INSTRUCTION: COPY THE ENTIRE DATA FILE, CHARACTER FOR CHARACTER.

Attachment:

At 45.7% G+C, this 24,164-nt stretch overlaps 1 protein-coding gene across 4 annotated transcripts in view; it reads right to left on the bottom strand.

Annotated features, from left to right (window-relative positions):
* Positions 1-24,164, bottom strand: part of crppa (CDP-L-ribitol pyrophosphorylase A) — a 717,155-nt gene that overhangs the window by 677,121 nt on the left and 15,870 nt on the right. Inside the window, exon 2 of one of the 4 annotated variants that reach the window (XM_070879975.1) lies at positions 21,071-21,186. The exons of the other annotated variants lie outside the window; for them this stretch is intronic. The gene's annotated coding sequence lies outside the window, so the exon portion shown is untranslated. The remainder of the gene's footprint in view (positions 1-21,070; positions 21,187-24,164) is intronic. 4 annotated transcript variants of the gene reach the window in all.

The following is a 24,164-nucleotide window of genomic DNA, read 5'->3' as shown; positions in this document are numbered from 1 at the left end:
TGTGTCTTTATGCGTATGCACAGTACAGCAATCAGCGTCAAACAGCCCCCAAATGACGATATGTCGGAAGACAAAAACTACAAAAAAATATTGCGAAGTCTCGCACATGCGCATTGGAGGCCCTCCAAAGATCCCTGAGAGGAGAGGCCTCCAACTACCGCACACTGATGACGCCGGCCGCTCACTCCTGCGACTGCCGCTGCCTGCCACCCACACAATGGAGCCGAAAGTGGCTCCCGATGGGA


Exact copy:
At 45.7% G+C, this 24,164-nt stretch overlaps 1 protein-coding gene across 4 annotated transcripts in view; it reads right to left on the bottom strand.

Annotated features, from left to right (window-relative positions):
* Positions 1-24,164, bottom strand: part of crppa (CDP-L-ribitol pyrophosphorylase A) — a 717,155-nt gene that overhangs the window by 677,121 nt on the left and 15,870 nt on the right. Inside the window, exon 2 of one of the 4 annotated variants that reach the window (XM_070879975.1) lies at positions 21,071-21,186. The exons of the other annotated variants lie outside the window; for them this stretch is intronic. The gene's annotated coding sequence lies outside the window, so the exon portion shown is untranslated. The remainder of the gene's footprint in view (positions 1-21,070; positions 21,187-24,164) is intronic. 4 annotated transcript variants of the gene reach the window in all.

The following is a 24,164-nucleotide window of genomic DNA, read 5'->3' as shown; positions in this document are numbered from 1 at the left end:
TGTGTCTTTATGCGTATGCACAGTACAGCAATCAGCGTCAAACAGCCCCCAAATGACGATATGTCGGAAGACAAAAACTACAAAAAAATATTGCGAAGTCTCGCACATGCGCATTGGAGGCCCTCCAAAGATCCCTGAGAGGAGAGGCCTCCAACTACCGCACACTGATGACGCCGGCCGCTCACTCCTGCGACTGCCGCTGCCTGCCACCCACACAATGGAGCCGAAAGTGGCTCCCGATGGGA